interviewed you - what has been happening in the intervening months?
Several things. My main academic occupation has been getting several PhD students finished, and writing my new book, which has recently
The application papers expand themes that
In the rest of my life, I have been walking the hills, especially with the Manchester Pedestrian Club - a 'gentlemen's walking club' founded in 1903, in which "gentlemen" can now be
I've been working with the UK Christian Academic Network, meeting various
Andrew with some of his students
You have been an academic at The University of Salford for almost thirty years - what have been the highlights of your academic career so far?
Actually, 33 years, now! Somewhat sadly, retiring in May 2020. The highlights are diverse.
A major one is that I have been able to make sense of the dozen years I spent outside academic life before joining the university, in the medical profession, chemical industry and surveying profession. First, I developed some ideas in the fields of human computer interaction, knowledge acquisition, expert systems, geographic information systems and business informatics, without knowing about Dooyeweerd. It was when I discovered Dooyeweerd's philosophy in the mid-1990s that I
The second highlight is, therefore, the discovery and exploration of Dooyeweerd. It is such a rich philosophy, not as something apart from or superior to others, but as one that can affirm insights from others, offer
A third highlight is that my environmental concern,
What have been the discouragements and how have you dealt with them?
A couple, both about the Reformational philosophy community.
One example of this lack of interest is that, when Sytse Strijbos and Donald de Raadt set up the Centre for Philosophy, Technology and Social Systems, which ran working conferences for 20 years in which
Another example is that I tried to get a Dooyeweerd Research Fund going, which would offer pieces of financial support to those who wished to use Dooyeweerd in their research in various fields, but very few in the Reformational community seemed
Maybe I did not approach things in the best way (
As its main title, Foundations and Practice of Research,
One interesting nugget is that Dooyeweerd's transcendental critique of theoretical thought, which
How does this book differ from your previous work?
In three ways - in its coverage and aim, its treatment of day and its treatment of other philosophy.
(b) Dooyeweerd. As with my previous books, this one should be self-sufficient in its presentation of Dooyeweerd, but
(c) Philosophy. Whereas in my previous books, I discussed other philosophies first, to show how Dooyeweerd's fitted in, in this book, I postpone discussion of them to Chapter 5 after discussing his starting-points. That would be more appropriate for researchers in the various fields, especially those who are not aware how philosophy undergirds their thought. With this, researchers can understand how presuppositions guide them, not as some mysterious amorphous subterranean force, but as three distinct kinds of belief-activities in society (worldviews, ground-motives and standpoints).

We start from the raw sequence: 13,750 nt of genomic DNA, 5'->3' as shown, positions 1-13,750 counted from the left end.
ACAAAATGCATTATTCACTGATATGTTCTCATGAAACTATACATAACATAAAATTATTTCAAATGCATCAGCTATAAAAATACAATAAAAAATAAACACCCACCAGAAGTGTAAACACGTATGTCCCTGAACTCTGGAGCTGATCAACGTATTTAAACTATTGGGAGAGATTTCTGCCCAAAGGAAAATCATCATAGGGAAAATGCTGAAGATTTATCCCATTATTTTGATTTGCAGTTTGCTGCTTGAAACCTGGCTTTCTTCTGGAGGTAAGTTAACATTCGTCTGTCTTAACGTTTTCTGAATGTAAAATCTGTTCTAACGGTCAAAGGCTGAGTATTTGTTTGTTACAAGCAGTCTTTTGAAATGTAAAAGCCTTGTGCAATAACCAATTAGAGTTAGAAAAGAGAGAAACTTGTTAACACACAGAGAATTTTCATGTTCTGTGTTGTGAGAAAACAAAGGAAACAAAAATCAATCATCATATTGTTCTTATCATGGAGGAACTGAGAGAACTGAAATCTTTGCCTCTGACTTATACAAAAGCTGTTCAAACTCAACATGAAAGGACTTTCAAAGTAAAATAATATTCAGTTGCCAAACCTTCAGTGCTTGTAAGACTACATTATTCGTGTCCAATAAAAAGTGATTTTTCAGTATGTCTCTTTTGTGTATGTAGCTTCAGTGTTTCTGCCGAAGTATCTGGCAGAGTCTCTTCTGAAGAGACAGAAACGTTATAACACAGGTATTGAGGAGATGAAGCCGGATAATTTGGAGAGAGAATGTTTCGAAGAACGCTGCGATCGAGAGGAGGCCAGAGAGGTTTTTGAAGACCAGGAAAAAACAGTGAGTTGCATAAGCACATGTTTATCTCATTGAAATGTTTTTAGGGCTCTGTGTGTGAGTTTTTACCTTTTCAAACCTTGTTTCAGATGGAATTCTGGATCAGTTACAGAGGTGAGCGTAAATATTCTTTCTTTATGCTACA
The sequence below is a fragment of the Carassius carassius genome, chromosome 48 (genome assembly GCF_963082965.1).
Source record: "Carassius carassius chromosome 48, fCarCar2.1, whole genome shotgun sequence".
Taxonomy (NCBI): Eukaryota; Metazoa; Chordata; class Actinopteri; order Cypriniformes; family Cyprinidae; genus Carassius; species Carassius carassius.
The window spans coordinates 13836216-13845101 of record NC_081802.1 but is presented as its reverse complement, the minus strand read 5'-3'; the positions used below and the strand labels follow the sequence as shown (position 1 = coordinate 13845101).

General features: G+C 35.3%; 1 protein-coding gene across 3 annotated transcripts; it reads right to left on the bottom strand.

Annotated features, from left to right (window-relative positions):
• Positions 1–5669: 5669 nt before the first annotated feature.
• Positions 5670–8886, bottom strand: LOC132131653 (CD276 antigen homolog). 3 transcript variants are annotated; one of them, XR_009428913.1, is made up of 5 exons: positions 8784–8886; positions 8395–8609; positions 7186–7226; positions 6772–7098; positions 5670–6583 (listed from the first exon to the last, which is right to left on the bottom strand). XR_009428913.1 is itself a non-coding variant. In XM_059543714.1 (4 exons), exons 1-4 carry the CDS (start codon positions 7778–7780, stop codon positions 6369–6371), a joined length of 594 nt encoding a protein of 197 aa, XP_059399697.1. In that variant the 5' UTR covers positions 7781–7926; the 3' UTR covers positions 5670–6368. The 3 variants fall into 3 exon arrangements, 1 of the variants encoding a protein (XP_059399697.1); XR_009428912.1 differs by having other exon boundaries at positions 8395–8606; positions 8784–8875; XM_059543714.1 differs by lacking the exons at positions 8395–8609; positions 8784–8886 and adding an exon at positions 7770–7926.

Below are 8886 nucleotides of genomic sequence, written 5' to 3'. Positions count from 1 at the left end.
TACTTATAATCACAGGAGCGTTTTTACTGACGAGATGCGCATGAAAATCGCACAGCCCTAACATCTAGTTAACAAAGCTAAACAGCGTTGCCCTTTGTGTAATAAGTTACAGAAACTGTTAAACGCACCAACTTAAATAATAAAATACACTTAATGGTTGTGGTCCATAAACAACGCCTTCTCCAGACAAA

You dedicate the book to Richard Russell as someone who started you on the adventure and Mike Winfield who turned the adventure towards empirical research. Are there others who have helped in your development and understanding of Dooyeweerd?
Yes, many. Perhaps some key ones include several connected with the CPTS, including Sytse Strijbos, Jan van der Stoep, Sander Griffioen and the late Arie
But perhaps most especially the late Heinz Klein, a 'father' of the information systems field, who is perhaps one of the best critical thinkers I have come across. Though not a Christian, and having expertise in Habermas and the Linguistic Turn, he valued Dooyeweerd's ideas and encouraged me greatly. Finally, the University of Salford, the then Vice Chancellor of which told me the university wanted me to "explore this Dutch philosophy in
Three questions there, but inter-related. Let me first say that I see Dooyeweerd as a human being who
That 'something' was a mix of radical ideas: everyday experience, diversity, coherence and meaningfulness taken seriously as starting-points for philosophy rather than being ignored or taken them for granted, the
Now, let me answer your three questions together
I might also have neatened the paths of Dooyeweerd's aspects, by trying to gain a more systematic understanding of each based on pre-theoretical intuition (which may
One of Dooyeweerd's paths, which I have seldom found helpful, is the one that takes us
With some surprise, however, I have found that most of Dooyeweerd's paths led me where I wanted to go, and needed little improvement.
In chapter 4 you develop Dooyeweerd's idea of meaning - could you briefly why this has been so important to your work?
There are practical, research, philosophical and theological reasons, which intertwine.